China has signalled its readiness to normalise relations with the Holy See. That would mean both the underground and formal state-controlled Catholic factions in China would come together. For China, it would facilitate the Chinese church’s support for the country’s social policies, create a unified, visible church organisation, and papal recognition of bishop nominations. Normalisation, though, would also require the Holy See to withdraw its recognition of Taiwan as a separate state. The improvement of relations between the two may also benefit Polish-Chinese contacts, in which the position of Catholics in China has been a controversial topic.
Chinese religious policy is based on three requirements for independence formulated in the 1950s: self-governance—autonomy from foreign entities (e.g., the Pope), self-financing, and a focus only on work by Chinese clergy. The Chinese authorities’ attitude towards religion—especially after the “reform and openness” period of its history became more pragmatic, in particular under leaders Hu Jintao and Xi Jinping.
China’s 1982 constitution states a “freedom of belief” in Article 36 but restricts it to “ordinary” religious practices, which it does not define. Additionally, there is an atheistic imperative for Chinese Communist Party (CPC) and People’s Liberation Army (PLA) members. The activities of religious movements in China are supervised by the United Front Work Department of the CPC’s Central Committee and the State Administration of Religious Affairs under the State Council. The everyday practices and structure of the supervisory institutions means in practice in China only five religions or branches are authorised: Buddhism, Taoism, Islam, Catholic, and Protestant (Chinese authorities do not differentiate between different Protestant beliefs). They can only function in so-called “patriotic associations” that gather believers and are responsible for the local structure. Any kind of religious practice on the central level by other entities is forbidden.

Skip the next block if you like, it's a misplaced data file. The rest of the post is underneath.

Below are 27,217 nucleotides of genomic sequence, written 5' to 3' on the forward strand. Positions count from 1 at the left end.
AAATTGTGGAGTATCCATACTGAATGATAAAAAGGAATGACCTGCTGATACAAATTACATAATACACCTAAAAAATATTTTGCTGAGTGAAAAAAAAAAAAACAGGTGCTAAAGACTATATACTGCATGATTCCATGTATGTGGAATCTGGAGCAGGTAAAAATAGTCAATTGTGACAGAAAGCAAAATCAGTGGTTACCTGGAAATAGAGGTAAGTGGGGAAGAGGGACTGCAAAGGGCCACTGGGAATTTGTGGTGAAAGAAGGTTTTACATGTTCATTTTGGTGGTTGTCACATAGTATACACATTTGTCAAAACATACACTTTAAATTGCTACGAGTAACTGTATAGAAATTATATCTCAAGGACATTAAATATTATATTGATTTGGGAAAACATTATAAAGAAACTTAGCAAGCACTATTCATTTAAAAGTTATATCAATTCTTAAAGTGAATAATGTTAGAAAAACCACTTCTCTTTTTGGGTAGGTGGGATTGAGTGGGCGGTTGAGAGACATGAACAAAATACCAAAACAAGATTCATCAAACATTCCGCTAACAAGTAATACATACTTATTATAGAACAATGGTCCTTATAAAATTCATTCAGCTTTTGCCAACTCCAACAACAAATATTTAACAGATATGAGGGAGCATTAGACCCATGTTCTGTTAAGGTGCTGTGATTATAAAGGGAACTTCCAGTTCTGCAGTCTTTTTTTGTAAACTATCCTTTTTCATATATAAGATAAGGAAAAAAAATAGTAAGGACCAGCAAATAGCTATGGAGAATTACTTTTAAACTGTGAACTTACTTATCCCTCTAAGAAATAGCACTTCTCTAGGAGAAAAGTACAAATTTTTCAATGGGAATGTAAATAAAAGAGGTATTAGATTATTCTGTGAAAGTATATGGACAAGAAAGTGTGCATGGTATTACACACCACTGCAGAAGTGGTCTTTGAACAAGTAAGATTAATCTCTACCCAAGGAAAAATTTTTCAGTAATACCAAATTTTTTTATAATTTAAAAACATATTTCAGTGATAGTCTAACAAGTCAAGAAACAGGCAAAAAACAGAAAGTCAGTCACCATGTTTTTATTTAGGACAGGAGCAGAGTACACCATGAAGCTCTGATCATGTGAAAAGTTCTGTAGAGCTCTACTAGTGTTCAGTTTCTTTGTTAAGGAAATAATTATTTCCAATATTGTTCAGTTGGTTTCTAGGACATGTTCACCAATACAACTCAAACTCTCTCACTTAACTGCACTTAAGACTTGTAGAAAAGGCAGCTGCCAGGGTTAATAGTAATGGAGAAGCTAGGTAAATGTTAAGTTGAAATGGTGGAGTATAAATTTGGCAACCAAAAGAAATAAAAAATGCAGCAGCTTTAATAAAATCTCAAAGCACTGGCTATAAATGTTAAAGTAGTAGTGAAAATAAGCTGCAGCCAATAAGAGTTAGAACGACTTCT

In China, there are about 10 million Catholics, out of which almost 5 million are members of the so-called “patriotic church,” whose institutional framework, the China Patriotic Catholic Association (CPCA), was established in 1957, but is not recognised by the Holy See. The other 5 million are part of the so-called “refusal church,” who recognise papal supremacy and thus remain outside the official structures. The Chinese authorities destroy the churches of the “refusal congregation,” fire believers from their jobs, confiscate religious texts (including the Bible). By the end of 2016, there were 11 Catholics imprisoned on charges of illegal religious practices and another six detained by law enforcement authorities. This dual system of Catholic believers weighs on China-Holy See relations.
Despite its repression of believers, China has signalled its openness to a possible agreement with the Holy See. The latter intensified rhetoric about a dialogue during Pope Benedict XVI’s term and continued it under Pope Francis. Examples include the moment in March 2013 when Francis congratulated Xi on his selection as CPC chairman. Then, in 2014, while flying to South Korea, Francis sent out special wishes to the Chinese nation. It was also the first time China had agreed to allow the papal airplane to fly over Chinese territory. Xi reflected a positive attitude to the Pope’s gestures. China treated a suggestion by the Hole See of an informal meeting between Pope Francis and Xi on the sidelines of a UN General Assembly session in 2015 with openness. In the end, it did not take place because of the existing problem with bishop nominations. The Chinese authorities have confirmed their readiness to talks with the Holy See, but on two conditions: first, that the Holy See stop interfering in Chinese internal affairs when it comes to religion, and second, withdrawing its recognition of Taiwan.